Under Chan's leadership, Bauer sold off five of its adventure titles and axed several magazines as part of a wider "viability audit". He introduced a streamlined approach to Bauer's magazine categories, focusing on five consumer and customer segments, including women’s entertainment and lifestyle, homes, food, fashion, health and beauty, and motoring and trader.

Dykzeul admits there is likely to be more staff cuts and magazine closures but was unable to provide specifics.

The cuts are likely to impact the magazines that don't fit into the five key categories, with Dykzeul adding magazines "in isolation always have problems".

“We need to change the way we do things and that will mean that we will lose some people and close some magazines. I’m not embarrassed or afraid of that. If you aren’t doing that in any business you are in trouble,” he says, adding that the industry needs to move past its fixation on the stigma of failure.

“I find it a desperate irony in the publishing world, whenever something closes that people think it’s a failure. In every other business, things launch and close and no one says a thing. FMCG clients launch products that fail all the time and retail businesses will open new spaces and close them.

“I really want to move the business to a 'move fast fail fast' model. If it doesn’t work, don’t die in a ditch over it. Just get over it and move onto the next thing.”

‘We’ve made mistakes’

To the frustration of the Australian media, Chan refused to do a single interview in his 12 months as CEO at Bauer. The business has been notoriously quiet over the last three years, which Dykzeul believes has been detrimental to its perception in market

He is taking a “no bullshit” approach to his relationship with the Australian media, promising to be more vocal in the market and be completely transparent in telling Bauer’s side of the story.

“We’ve been terrible… If you are in the media, you have to be in the media in my view,” Dykzeul says.

“I am happy to talk about what we are doing and I’ll happily talk about our business. We’ve probably thrown a few really good upper cuts to ourselves in many ways and that’s not a criticism to the people before me but that’s just the circumstances they were in. That’s what they thought was right, but that’s not me.”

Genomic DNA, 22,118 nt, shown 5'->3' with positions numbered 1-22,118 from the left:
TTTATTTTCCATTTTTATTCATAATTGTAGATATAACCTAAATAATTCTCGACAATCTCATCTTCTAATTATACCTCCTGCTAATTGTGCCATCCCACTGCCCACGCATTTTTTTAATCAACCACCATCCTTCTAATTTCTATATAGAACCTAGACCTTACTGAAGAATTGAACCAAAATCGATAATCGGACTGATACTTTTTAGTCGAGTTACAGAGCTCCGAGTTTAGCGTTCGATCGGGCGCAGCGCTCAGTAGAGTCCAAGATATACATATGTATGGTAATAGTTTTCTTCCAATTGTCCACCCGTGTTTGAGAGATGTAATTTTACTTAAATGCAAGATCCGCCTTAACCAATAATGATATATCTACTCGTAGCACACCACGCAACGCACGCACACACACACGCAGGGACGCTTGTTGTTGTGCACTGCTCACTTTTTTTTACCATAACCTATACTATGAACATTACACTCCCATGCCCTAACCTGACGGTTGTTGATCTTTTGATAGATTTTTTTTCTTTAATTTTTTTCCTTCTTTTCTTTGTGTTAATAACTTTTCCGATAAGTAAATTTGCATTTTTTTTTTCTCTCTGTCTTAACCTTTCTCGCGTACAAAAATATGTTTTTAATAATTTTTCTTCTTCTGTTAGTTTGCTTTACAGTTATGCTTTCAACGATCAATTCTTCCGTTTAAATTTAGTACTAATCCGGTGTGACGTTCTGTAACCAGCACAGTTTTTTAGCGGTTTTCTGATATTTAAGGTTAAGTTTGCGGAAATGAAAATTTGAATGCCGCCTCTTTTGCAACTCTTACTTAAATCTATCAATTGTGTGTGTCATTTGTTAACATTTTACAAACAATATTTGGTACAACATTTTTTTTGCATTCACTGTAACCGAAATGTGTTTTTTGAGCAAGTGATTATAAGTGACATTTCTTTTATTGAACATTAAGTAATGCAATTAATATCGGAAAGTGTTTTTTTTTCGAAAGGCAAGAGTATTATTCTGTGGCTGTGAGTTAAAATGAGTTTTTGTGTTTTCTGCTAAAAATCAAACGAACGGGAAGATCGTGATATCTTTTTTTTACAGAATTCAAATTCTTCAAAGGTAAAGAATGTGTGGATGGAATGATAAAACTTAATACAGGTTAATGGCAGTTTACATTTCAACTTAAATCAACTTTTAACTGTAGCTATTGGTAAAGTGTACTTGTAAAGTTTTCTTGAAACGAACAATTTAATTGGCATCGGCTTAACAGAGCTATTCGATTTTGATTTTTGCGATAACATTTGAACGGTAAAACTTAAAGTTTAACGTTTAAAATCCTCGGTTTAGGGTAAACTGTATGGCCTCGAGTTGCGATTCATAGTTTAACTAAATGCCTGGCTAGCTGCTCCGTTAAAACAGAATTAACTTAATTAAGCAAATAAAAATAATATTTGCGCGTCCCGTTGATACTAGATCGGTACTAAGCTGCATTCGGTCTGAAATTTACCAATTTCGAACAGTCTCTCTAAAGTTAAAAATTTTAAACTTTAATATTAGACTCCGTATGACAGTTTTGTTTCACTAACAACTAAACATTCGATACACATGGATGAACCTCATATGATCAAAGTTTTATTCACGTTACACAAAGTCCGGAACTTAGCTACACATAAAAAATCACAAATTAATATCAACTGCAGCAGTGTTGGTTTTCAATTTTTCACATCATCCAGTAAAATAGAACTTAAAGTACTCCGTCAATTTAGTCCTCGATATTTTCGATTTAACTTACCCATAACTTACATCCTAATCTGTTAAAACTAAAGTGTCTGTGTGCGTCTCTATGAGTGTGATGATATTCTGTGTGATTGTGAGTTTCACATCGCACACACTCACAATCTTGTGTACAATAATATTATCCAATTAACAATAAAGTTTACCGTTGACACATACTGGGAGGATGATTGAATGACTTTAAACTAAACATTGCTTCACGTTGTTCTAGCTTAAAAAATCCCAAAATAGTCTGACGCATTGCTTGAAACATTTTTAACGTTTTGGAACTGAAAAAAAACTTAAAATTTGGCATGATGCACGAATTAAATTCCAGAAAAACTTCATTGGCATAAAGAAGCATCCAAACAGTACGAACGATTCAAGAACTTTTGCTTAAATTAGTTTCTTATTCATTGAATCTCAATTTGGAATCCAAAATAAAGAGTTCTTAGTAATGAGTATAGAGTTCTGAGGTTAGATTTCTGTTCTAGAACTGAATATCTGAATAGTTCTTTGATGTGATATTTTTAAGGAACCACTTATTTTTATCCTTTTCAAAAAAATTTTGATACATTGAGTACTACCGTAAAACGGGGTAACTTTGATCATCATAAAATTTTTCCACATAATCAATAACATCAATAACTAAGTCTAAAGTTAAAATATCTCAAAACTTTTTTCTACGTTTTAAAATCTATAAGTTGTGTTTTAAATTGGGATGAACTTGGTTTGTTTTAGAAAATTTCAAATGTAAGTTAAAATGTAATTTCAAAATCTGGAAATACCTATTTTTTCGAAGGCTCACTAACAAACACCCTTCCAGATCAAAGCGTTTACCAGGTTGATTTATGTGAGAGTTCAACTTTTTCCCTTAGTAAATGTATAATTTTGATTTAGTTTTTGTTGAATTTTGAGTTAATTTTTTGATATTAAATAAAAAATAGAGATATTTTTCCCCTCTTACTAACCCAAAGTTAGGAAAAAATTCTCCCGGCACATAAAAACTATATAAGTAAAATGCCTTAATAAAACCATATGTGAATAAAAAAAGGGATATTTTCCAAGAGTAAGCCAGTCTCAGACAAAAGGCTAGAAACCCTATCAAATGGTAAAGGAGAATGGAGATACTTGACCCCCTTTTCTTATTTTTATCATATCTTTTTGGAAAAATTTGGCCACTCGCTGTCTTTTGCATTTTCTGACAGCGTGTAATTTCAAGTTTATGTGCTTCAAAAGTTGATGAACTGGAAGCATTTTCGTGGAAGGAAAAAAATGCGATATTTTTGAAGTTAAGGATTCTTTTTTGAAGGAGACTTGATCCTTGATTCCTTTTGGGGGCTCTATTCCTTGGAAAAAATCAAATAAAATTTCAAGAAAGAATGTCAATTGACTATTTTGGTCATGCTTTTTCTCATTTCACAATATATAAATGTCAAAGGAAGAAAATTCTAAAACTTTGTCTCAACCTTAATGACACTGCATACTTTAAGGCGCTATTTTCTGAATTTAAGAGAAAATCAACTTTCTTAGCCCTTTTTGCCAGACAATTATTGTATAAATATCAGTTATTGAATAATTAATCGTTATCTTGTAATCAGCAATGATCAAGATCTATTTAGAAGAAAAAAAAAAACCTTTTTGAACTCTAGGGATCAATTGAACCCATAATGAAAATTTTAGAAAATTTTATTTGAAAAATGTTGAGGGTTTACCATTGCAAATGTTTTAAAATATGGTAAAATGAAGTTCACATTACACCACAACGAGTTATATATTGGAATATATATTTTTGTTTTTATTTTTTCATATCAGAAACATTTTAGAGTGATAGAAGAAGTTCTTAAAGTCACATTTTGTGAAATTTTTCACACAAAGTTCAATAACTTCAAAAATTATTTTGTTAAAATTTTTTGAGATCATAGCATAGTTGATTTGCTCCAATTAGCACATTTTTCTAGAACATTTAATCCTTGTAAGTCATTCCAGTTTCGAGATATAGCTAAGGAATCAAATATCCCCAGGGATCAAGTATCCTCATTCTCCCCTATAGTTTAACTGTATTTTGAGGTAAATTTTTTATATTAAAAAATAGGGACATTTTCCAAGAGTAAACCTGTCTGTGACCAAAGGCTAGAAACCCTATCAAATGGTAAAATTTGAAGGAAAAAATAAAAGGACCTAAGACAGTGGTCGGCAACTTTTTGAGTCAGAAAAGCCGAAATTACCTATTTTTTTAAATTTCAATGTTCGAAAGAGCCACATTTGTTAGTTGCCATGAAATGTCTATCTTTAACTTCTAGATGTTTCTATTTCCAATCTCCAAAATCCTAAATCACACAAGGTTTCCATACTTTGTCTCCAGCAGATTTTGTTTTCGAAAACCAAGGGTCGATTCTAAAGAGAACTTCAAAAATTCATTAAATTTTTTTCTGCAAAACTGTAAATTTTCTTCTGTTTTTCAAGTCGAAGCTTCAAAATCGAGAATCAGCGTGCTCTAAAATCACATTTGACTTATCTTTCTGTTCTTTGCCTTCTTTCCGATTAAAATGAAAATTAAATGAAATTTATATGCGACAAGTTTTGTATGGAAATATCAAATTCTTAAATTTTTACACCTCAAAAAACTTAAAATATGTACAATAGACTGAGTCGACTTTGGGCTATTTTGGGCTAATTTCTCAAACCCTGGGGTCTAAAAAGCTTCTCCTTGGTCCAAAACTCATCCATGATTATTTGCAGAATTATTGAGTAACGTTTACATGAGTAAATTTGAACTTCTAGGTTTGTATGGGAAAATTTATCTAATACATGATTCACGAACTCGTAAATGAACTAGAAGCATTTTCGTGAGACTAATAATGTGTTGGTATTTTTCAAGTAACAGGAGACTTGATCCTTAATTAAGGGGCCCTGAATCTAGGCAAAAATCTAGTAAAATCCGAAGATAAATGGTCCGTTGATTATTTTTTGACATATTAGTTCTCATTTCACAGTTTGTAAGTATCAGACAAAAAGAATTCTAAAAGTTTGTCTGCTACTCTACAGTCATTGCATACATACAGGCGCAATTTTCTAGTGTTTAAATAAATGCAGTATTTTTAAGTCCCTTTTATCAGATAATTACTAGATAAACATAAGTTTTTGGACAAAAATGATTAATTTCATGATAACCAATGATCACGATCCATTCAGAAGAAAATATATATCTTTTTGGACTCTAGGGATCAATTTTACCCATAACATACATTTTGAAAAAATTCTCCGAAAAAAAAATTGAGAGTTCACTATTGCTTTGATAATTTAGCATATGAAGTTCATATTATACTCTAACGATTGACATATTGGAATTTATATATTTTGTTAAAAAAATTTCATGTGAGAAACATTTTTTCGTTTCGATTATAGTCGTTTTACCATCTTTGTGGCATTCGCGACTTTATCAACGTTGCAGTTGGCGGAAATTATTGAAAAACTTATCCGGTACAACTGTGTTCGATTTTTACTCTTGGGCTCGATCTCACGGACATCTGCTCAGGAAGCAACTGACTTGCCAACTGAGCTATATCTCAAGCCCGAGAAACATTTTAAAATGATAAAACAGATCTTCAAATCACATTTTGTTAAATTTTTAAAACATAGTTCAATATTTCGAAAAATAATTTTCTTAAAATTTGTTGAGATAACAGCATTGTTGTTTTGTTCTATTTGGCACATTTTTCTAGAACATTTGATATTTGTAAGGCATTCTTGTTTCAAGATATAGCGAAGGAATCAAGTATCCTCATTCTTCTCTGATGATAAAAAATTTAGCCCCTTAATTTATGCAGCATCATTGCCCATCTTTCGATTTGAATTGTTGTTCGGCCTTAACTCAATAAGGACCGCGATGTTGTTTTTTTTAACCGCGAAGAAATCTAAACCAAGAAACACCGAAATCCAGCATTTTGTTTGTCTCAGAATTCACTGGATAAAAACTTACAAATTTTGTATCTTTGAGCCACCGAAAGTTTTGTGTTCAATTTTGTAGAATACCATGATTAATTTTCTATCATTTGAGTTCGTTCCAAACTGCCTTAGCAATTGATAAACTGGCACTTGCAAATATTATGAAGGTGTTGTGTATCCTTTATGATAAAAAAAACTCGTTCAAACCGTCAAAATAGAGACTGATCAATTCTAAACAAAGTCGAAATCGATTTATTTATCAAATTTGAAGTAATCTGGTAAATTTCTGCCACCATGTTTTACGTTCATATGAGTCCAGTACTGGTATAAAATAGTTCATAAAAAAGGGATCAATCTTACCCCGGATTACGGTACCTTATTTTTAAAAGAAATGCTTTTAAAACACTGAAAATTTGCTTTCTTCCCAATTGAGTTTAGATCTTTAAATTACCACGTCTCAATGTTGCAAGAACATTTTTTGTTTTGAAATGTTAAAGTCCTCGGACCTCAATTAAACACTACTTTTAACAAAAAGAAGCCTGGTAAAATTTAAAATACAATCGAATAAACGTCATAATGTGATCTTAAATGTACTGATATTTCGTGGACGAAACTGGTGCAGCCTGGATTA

Despite having over 30 years’ experience across media and publishing, Dykzeul hasn’t lost any of his passion for the industry.

He says he’s had the “time of his life” working across Murdoch Magazine, Pacific Magazines and Bauer. He wants to inject Bauer with some of this passion that which has been lost along the way.

“They’ve been beaten up internally and externally. They’ve had a tough time around second guessing themselves as well as with the outside media. Having a few conversations isn’t going to change that - I’ve got to demonstrate that on multiple levels and not everyone will get it, but I’m going to do my best.”

When asked about keeping the morale at Bauer high while further cuts and consolidation continues, Dykzeul promises to be upfront with staff, adding they won’t find out through a memo.

“We’ve done secret squirrel stuff in the past and I don’t think we’ve done it well,” Dykzeul says. “Any news, they’ll hear from me. They won’t read about it. I don’t write fucking memos.”

Executive shake-up

Also as part of the management shake-up Bauer’s digital boss Christian Fricke takes on an expanded position to also lead the company’s creative platform Bauer Labs; chief financial officer Andrew Stedwell adds distribution, retail and circulation to his responsibilities; Paul Gardiner is promoted from commercial director NZ to commercial director Australia; chief information officer; John Hanna adds production duties and Adrian Goss joins the executive team in his ongoing role as legal counsel; Kelly Young remains as director of people and culture; Terry Williams-King holds onto the group general manager, trade.